SAN JOSE, Calif. -- Toshiba Corp. and IBM Corp. have co-developed a high-performance CMOS field effect transistor (FET)--an event that could propel a new class of devices.
To enable the FET, the companies made use of a technology called direct silicon bonding (DSB). DSB ''fabricates substrates by attaching a layer of
silicon with a different crystal orientation onto a base substrate, thus changing the wafer's electrical chacteristics,'' according to Toshiba and IBM.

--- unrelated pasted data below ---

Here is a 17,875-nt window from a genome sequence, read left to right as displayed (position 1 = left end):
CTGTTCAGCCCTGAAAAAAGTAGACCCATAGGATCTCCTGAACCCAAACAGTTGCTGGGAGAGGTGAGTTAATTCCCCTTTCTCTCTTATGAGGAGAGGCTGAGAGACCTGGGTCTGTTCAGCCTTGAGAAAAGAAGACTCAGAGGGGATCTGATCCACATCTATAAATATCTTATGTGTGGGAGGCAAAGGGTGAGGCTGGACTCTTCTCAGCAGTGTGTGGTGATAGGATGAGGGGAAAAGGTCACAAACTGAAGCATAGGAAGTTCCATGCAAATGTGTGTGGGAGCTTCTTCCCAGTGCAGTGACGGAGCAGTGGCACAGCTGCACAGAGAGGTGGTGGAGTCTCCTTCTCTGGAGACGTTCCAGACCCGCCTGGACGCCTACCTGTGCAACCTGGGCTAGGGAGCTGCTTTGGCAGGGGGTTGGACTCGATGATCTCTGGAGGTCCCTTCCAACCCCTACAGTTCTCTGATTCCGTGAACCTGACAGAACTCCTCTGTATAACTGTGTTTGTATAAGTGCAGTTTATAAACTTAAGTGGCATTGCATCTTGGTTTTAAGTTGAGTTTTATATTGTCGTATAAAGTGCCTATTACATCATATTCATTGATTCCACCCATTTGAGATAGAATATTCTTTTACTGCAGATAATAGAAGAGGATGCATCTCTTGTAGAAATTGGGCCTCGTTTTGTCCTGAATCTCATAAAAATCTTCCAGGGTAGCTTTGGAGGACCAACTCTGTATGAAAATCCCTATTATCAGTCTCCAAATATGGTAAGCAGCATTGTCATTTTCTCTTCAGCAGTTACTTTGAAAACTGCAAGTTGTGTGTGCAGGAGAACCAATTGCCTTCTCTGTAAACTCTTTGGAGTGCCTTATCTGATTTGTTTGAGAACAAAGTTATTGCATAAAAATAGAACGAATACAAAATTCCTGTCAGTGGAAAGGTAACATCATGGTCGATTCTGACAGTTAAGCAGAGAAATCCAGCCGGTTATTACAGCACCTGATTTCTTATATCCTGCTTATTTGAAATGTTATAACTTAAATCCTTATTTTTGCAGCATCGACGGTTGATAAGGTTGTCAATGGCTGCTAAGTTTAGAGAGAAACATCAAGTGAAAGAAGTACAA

DSB can achieve a 30 percent performance boost for CMOS--as high-k dielectrics and metal gates--but is simpler to implement, according to Toshiba and IBM.
CMOS makes use of two types of transistors: positively-charged FETs (PFETs) and negatively charged FETs (NFETs). Toshiba and IBM achieved the FET using new hybrid-orientation technology fabricated on a hybrid substrate with different crystal orientations to ''achieve significant PFET performance improvement without any deterioration in NFET performance.''
The companies described their process at this week's Symposium on VLSI Technology in Hawaii.